The Defense Department did not immediately answer HuffPost’s questions about the matter.
Former Obama State Department official and Russia expert Max Bergmann suggested that the Pentagon, after watching Tillerson fail to access the initial money and losing faith in the State Department’s effort, was purposefully withholding the funds.
“The Department of Defense is reticent as they don’t quite believe the State Department will be able to implement [the Global Engagement Center’s] mission, and that’s because they can look at leadership of the State Department where there’s an unwillingness to counter the president’s views on countering Russia,” he told HuffPost, citing signaling by Adm. Mike Rogers, formerly head of the National Security Agency, that this is something Defense wants to work on. “I think this is a reflection that the Pentagon does not trust the State Department’s effort to counter Russian disinformation.”
To try to get things moving, Murphy and Portman offered an amendment to the Senate version of the fiscal 2019 Defense Department appropriations bill that would have transferred $40 million from the Defense Department to the State Department. It was not included in the Senate’s final bill.
“We must ensure the State Department’s Global Engagement Center has the resources to counter efforts to undermine our, and our allies’, democratic institutions and values,” Portman said in a statement last week about the amendment. “The fact that Russia continues to advance their disinformation efforts makes clear the need to ramp up these programs. Now is not the time for us to shortchange them through lack of funding.”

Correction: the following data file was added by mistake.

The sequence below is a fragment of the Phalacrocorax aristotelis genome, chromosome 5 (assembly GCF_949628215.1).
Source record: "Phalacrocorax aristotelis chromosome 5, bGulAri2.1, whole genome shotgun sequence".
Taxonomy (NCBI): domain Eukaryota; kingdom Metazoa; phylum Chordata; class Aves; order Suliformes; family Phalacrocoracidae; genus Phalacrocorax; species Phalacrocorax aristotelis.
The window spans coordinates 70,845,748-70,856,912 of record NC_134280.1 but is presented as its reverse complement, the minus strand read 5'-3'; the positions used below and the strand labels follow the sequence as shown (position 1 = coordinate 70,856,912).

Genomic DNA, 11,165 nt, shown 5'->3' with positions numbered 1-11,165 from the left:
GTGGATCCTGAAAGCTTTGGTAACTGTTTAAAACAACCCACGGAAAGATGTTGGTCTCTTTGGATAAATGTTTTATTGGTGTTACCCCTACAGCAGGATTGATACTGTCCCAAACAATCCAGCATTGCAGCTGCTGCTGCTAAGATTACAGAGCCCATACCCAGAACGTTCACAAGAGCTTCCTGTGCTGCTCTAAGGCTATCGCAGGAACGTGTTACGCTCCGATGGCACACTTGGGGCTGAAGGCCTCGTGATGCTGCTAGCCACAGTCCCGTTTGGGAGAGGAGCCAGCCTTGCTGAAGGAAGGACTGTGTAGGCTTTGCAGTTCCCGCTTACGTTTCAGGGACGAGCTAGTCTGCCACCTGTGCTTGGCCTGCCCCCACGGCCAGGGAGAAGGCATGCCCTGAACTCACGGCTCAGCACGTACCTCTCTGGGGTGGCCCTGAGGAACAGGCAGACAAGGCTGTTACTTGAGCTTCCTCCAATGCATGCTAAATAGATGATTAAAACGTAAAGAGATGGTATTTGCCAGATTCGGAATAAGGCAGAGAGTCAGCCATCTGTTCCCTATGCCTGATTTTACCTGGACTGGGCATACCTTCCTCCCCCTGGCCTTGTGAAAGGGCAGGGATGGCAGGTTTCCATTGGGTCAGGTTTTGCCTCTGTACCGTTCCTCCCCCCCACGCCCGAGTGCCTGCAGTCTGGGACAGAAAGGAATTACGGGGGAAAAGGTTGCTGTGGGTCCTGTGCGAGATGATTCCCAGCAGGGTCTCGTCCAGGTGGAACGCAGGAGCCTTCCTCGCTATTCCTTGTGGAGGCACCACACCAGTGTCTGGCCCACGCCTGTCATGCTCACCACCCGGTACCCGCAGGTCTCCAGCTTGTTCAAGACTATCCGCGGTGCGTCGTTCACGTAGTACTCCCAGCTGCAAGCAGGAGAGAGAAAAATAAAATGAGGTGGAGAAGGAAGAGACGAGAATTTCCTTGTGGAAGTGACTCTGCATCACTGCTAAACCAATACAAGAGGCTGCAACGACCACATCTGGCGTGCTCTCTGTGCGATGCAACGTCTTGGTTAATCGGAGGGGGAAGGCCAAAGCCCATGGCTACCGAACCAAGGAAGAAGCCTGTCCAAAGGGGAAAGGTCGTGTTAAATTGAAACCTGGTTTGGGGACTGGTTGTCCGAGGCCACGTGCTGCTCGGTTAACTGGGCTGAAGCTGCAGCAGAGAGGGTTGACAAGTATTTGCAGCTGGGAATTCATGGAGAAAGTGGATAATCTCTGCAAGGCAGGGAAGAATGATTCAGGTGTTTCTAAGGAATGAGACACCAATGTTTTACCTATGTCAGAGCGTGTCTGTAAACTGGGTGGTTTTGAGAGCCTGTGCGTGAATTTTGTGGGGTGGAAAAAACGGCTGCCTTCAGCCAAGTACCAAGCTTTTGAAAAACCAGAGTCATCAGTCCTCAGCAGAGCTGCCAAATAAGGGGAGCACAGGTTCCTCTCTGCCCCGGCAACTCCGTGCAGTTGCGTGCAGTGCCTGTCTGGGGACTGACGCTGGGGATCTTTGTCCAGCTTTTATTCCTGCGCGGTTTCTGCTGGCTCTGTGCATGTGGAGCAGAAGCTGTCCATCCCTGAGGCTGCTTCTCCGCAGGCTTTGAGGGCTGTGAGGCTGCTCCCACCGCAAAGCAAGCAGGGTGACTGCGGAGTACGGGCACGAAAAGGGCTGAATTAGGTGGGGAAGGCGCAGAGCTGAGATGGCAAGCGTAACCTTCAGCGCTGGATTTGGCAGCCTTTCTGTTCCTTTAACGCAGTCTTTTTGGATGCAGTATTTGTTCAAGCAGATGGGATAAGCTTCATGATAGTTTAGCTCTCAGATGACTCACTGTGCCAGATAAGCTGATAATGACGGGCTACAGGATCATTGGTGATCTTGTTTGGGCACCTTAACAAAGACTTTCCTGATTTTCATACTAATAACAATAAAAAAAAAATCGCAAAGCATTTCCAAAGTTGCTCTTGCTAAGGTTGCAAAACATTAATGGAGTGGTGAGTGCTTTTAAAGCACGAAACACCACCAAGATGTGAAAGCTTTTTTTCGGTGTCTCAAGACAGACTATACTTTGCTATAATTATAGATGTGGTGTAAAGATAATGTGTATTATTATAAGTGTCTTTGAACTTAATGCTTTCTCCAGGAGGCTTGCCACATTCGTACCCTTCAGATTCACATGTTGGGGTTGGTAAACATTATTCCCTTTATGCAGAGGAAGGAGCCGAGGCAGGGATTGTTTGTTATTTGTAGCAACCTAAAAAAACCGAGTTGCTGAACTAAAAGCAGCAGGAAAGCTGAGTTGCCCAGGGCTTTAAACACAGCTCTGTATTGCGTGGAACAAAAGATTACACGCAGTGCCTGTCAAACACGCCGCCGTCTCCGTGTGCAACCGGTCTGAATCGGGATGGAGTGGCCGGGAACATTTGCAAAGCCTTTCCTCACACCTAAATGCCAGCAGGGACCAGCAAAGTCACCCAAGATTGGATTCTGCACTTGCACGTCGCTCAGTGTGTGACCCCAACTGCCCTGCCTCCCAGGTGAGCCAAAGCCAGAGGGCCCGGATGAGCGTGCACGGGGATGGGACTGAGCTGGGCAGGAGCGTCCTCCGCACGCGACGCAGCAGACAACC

The Global Engagement Center was originally intended to act as a governmental coordinator of messaging efforts against propaganda by terrorist groups like the Islamic State and al-Qaeda when it was established to replace the Center for Strategic Counterterrorism Communications in early 2016. Congress expanded its mandate later that year to include combating foreign disinformation campaigns, primarily in the Balkans and Eastern Europe.
Yet these efforts have been hamstrung not only by insufficient funding but by a previous lack of buy-in from the top of the State Department.
“It would be as if our Air Force was authorized by Congress, the money was appropriated, but we simply failed to procure any planes or missiles,” Bruen said. “And instead we had a bunch of people sitting in a hangar coming up with good ideas on a chalkboard but not actually running any missions.”
And even if the money arrives tomorrow, the center has been waiting around for it for two years, Bergmann said.
“The fact that there’s been no progress I think is reflective of the administration’s broader position to Russia, which is that they’re not really interested in countering them,” he said. “This is a political hot potato it seems from the get-go and it appears that that has continued under [Secretary of State Mike] Pompeo.”
The story has been updated with comment from the State Department.